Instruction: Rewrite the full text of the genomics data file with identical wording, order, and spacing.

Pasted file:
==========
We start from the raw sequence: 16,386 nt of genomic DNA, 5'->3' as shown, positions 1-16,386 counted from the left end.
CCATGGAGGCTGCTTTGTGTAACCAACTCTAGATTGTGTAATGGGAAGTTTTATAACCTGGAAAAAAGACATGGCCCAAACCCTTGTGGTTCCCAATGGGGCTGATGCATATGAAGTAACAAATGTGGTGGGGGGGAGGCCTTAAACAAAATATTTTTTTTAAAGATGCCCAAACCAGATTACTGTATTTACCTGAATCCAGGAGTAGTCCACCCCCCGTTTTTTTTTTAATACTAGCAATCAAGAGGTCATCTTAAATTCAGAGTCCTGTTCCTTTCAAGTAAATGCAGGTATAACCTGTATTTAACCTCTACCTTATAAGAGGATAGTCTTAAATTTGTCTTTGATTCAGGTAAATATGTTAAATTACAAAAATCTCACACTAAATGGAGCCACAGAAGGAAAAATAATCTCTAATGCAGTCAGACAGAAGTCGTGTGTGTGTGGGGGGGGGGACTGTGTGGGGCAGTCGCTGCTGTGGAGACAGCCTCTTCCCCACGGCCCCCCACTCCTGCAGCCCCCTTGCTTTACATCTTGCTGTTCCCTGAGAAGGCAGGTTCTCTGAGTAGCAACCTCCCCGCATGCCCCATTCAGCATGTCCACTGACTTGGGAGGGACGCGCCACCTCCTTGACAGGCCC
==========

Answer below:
We start from the raw sequence: 16,386 nt of genomic DNA, 5'->3' as shown, positions 1-16,386 counted from the left end.
CCATGGAGGCTGCTTTGTGTAACCAACTCTAGATTGTGTAATGGGAAGTTTTATAACCTGGAAAAAAGACATGGCCCAAACCCTTGTGGTTCCCAATGGGGCTGATGCATATGAAGTAACAAATGTGGTGGGGGGGAGGCCTTAAACAAAATATTTTTTTTAAAGATGCCCAAACCAGATTACTGTATTTACCTGAATCCAGGAGTAGTCCACCCCCCGTTTTTTTTTTAATACTAGCAATCAAGAGGTCATCTTAAATTCAGAGTCCTGTTCCTTTCAAGTAAATGCAGGTATAACCTGTATTTAACCTCTACCTTATAAGAGGATAGTCTTAAATTTGTCTTTGATTCAGGTAAATATGTTAAATTACAAAAATCTCACACTAAATGGAGCCACAGAAGGAAAAATAATCTCTAATGCAGTCAGACAGAAGTCGTGTGTGTGTGGGGGGGGGGACTGTGTGGGGCAGTCGCTGCTGTGGAGACAGCCTCTTCCCCACGGCCCCCCACTCCTGCAGCCCCCTTGCTTTACATCTTGCTGTTCCCTGAGAAGGCAGGTTCTCTGAGTAGCAACCTCCCCGCATGCCCCATTCAGCATGTCCACTGACTTGGGAGGGACGCGCCACCTCCTTGACAGGCCC